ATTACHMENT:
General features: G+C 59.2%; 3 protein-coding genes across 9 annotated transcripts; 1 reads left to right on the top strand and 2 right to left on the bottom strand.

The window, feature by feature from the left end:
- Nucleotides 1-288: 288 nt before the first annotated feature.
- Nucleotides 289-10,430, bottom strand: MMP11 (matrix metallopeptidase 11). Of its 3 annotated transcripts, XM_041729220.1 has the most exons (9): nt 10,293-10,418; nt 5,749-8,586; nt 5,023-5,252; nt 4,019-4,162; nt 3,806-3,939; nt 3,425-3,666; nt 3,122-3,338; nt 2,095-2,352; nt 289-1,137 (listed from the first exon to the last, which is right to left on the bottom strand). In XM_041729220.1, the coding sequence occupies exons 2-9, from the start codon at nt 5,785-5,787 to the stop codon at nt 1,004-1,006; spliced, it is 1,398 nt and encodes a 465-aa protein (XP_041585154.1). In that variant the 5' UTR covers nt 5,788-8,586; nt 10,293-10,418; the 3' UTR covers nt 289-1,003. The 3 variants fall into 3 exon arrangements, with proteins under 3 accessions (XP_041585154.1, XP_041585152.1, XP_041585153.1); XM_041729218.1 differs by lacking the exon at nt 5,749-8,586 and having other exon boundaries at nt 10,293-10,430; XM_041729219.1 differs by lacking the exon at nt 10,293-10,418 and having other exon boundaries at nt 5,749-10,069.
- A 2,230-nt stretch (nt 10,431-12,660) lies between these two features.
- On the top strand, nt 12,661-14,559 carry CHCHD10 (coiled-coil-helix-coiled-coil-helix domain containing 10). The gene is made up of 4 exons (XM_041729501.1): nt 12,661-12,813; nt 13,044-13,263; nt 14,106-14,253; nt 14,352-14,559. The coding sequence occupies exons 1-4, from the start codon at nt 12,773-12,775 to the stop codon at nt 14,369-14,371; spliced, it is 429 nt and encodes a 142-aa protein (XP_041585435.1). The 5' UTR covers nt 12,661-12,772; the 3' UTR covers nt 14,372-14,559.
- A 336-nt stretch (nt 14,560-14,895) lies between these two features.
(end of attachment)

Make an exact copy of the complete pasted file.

General features: G+C 59.2%; 3 protein-coding genes across 9 annotated transcripts; 1 reads left to right on the top strand and 2 right to left on the bottom strand.

The window, feature by feature from the left end:
- Nucleotides 1-288: 288 nt before the first annotated feature.
- Nucleotides 289-10,430, bottom strand: MMP11 (matrix metallopeptidase 11). Of its 3 annotated transcripts, XM_041729220.1 has the most exons (9): nt 10,293-10,418; nt 5,749-8,586; nt 5,023-5,252; nt 4,019-4,162; nt 3,806-3,939; nt 3,425-3,666; nt 3,122-3,338; nt 2,095-2,352; nt 289-1,137 (listed from the first exon to the last, which is right to left on the bottom strand). In XM_041729220.1, the coding sequence occupies exons 2-9, from the start codon at nt 5,785-5,787 to the stop codon at nt 1,004-1,006; spliced, it is 1,398 nt and encodes a 465-aa protein (XP_041585154.1). In that variant the 5' UTR covers nt 5,788-8,586; nt 10,293-10,418; the 3' UTR covers nt 289-1,003. The 3 variants fall into 3 exon arrangements, with proteins under 3 accessions (XP_041585154.1, XP_041585152.1, XP_041585153.1); XM_041729218.1 differs by lacking the exon at nt 5,749-8,586 and having other exon boundaries at nt 10,293-10,430; XM_041729219.1 differs by lacking the exon at nt 10,293-10,418 and having other exon boundaries at nt 5,749-10,069.
- A 2,230-nt stretch (nt 10,431-12,660) lies between these two features.
- On the top strand, nt 12,661-14,559 carry CHCHD10 (coiled-coil-helix-coiled-coil-helix domain containing 10). The gene is made up of 4 exons (XM_041729501.1): nt 12,661-12,813; nt 13,044-13,263; nt 14,106-14,253; nt 14,352-14,559. The coding sequence occupies exons 1-4, from the start codon at nt 12,773-12,775 to the stop codon at nt 14,369-14,371; spliced, it is 429 nt and encodes a 142-aa protein (XP_041585435.1). The 5' UTR covers nt 12,661-12,772; the 3' UTR covers nt 14,372-14,559.
- A 336-nt stretch (nt 14,560-14,895) lies between these two features.